– Machining from a precision casting process requires very expensive molds that can cast steel to a nearly finished shape and is normally selected for moderate quantities. Very high up front costs, but lower per part machining costs. Least expensive receiver cost.
A poorly machined billet receiver gives you a very expensive bad receiver.
A poorly machined forged receiver gives you a moderately expensive bad receiver.
A poorly machined cast receiver gives you the least expensive bad receiver.
It’s all about the material, geometry & heat teat, not the process selected.
As to strength: Why did Fulton Armory select machining from a casting as our method?
About 10 years ago a customer sent in a Federal Ordnance M14 that had “blown up” for us to perform a tech inspection. Shooter was okay. Federal Ordnance, now defunct, produced thousands of a very poor quality receivers (poor geometry, but good material & good heat treat), that was machined from a casting and had digested one of those infamous CBC 75 .308 cartridges that produces “in excess of 140,000 copper units” of chamber pressure (nominal is 50,000). This CBC 75 ammo blew up, and continues to blow up, any and every rifle that see’s that 140,000 CUP. Here’s the interesting part: The receiver held. There was a partial crack in the receiver below the right locking lug of the receiver, but it did not detach or fail. The locking lugs of the receiver were untouched, the locking lugs of the TRW bolt had been impressed into the receiver’s lugs by something like 10,000ths of an inch; huge depressions in both the right & left bolt lugs. The bolt held. The barrel was in perfect shape. So, what “blew up”? The case failed, released the gasses into the mag well, peeled the bottom of the bolt away, inflated the magazine and blew the stock apart. A poorly machined cast receiver, even with poor geometry, but with proper heat treat & proper material, is vastly stronger than the rest of the system.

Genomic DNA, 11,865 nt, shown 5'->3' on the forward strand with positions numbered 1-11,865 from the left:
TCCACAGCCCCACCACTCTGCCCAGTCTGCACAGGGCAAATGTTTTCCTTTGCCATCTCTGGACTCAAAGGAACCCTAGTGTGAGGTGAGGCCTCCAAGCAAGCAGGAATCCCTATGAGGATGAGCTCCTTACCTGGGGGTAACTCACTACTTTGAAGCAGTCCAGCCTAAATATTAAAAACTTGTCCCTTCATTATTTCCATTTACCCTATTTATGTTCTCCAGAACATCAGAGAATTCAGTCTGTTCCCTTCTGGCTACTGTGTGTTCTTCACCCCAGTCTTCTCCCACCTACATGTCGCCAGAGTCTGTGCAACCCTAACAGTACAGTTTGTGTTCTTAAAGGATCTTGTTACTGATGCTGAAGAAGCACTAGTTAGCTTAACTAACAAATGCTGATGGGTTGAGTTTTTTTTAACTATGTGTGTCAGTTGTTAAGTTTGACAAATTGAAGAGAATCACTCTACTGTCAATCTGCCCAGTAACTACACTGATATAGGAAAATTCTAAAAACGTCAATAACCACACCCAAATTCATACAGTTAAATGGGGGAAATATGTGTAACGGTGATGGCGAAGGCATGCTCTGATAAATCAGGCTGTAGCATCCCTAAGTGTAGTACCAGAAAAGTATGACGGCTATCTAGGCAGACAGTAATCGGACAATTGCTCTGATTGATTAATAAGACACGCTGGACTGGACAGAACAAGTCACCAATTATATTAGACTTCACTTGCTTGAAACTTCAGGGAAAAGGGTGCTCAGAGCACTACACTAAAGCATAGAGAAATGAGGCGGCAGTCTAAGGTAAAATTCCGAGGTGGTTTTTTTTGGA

About 20 years ago we inspected an original USGI forged M14 receiver that had blown apart into 4 pieces on the firing line at The National Matches, Camp Perry, OH. Shooter was knocked out, but fine otherwise. So, why did the USGI M14 blow apart in 4 pieces? Bad receiver? No (good geometry, good material, good heat treat). Bad ammo? No (issue LC). Bad assembly techniques? No (well built rifle). Bad bolt? No. What then? The barrel failed due to bad lot of steel. The heavy match barrel had split from the chamber mouth down to the heavy oversize op rod guide. When the barrel split open wide at the receiver ring it introduced lateral forces to the receiver ring, and split it apart like an axe splitting firewood. M14 receiver rings are not designed to take chamber pressures nor lateral forces, no matter how they are made.
These, and many other failures over the decades demonstrated to us, in a very hands on way, the same thing Col. Hatcher found in his destructive testing of the M1 Garand receiver: That J.C. Garand’s receiver design is so remarkably strong that inevitably some other part of the rifle system will fail long before the receiver, providing it has good geometry, good material and good heat treat. Cast, forged or billet.
So, to keep the receiver costs affordable for all of our customers, we chose to cast & machine, while spending a whole lot of time and care in assuring the quality of the machined geometries, correct 8620 alloy steel, and proper heat treat for case & core. The finest M14 receiver available, at any price.
I can’t wait to get this build underway! To learn more about Fulton Armory, click here!